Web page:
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The average American woman consumes 48 pounds of added sugar every year.
Eating too much sugar significantly raises your risk of life-shortening obesity, diabetes, and cardiovascular disease.
A study found that people who exceeded the recommended daily limit of 10% of total caloric intake increased their risk of death due to heart disease by 30%.
With some smart sugar strategies, you can significantly reduce your sugar cravings and take back your health.
Cravings are intense, urgent, or abnormal desire or longing.
However, just because you're having a craving or want something sweet doesn't mean you have to eat sugar - or even pop a sugar replacement, such as a piece of fruit - on impulse.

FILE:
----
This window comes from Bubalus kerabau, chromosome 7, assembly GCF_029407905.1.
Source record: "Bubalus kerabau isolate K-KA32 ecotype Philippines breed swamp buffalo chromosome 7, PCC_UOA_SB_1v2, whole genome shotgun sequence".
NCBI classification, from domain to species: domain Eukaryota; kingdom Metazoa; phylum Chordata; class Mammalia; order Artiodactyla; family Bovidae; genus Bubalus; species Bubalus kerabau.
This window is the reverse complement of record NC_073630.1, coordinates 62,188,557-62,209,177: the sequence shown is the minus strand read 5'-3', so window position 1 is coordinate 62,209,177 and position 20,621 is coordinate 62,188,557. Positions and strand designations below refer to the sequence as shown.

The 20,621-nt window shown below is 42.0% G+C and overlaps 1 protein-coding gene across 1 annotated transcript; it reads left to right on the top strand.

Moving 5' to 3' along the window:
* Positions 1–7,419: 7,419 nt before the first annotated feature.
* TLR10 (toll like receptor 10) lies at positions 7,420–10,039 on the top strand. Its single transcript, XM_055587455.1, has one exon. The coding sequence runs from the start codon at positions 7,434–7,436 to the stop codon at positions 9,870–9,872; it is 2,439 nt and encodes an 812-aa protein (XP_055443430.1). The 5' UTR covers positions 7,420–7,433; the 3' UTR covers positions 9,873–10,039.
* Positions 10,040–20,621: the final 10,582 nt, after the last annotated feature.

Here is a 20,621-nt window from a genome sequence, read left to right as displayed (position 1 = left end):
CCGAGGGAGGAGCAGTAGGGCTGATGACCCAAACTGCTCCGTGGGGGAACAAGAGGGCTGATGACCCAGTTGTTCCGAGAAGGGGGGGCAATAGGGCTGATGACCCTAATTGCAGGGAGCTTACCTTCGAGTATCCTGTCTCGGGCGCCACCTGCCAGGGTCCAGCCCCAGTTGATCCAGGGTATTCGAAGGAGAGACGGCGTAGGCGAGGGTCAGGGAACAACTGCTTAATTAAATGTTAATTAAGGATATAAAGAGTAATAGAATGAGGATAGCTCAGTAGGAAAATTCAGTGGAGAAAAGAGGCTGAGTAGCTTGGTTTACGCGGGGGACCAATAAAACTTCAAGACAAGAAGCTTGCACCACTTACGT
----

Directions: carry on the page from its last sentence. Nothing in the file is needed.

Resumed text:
Buy yourself some time.
Drink a glass of water, take five deep breaths, or go for a short walk. If you are truly hungry, it's okay to reach for a snack.
While it helps to have enjoyable staples to turn to, getting curious in the kitchen can provide a fun outlet and instill healthy eating habits.
Explore recipes, eat some new vegetables and fruits you’ve never tried before or combine different ingredients to create new dishes. By switching up what you’re eating from day to day, you might find a new delicious dish that gets you excited about dinner.
Craving something sweet? Try:
Craving something salty? Try:
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Sugar is a drug. Don't Eat Sugar!
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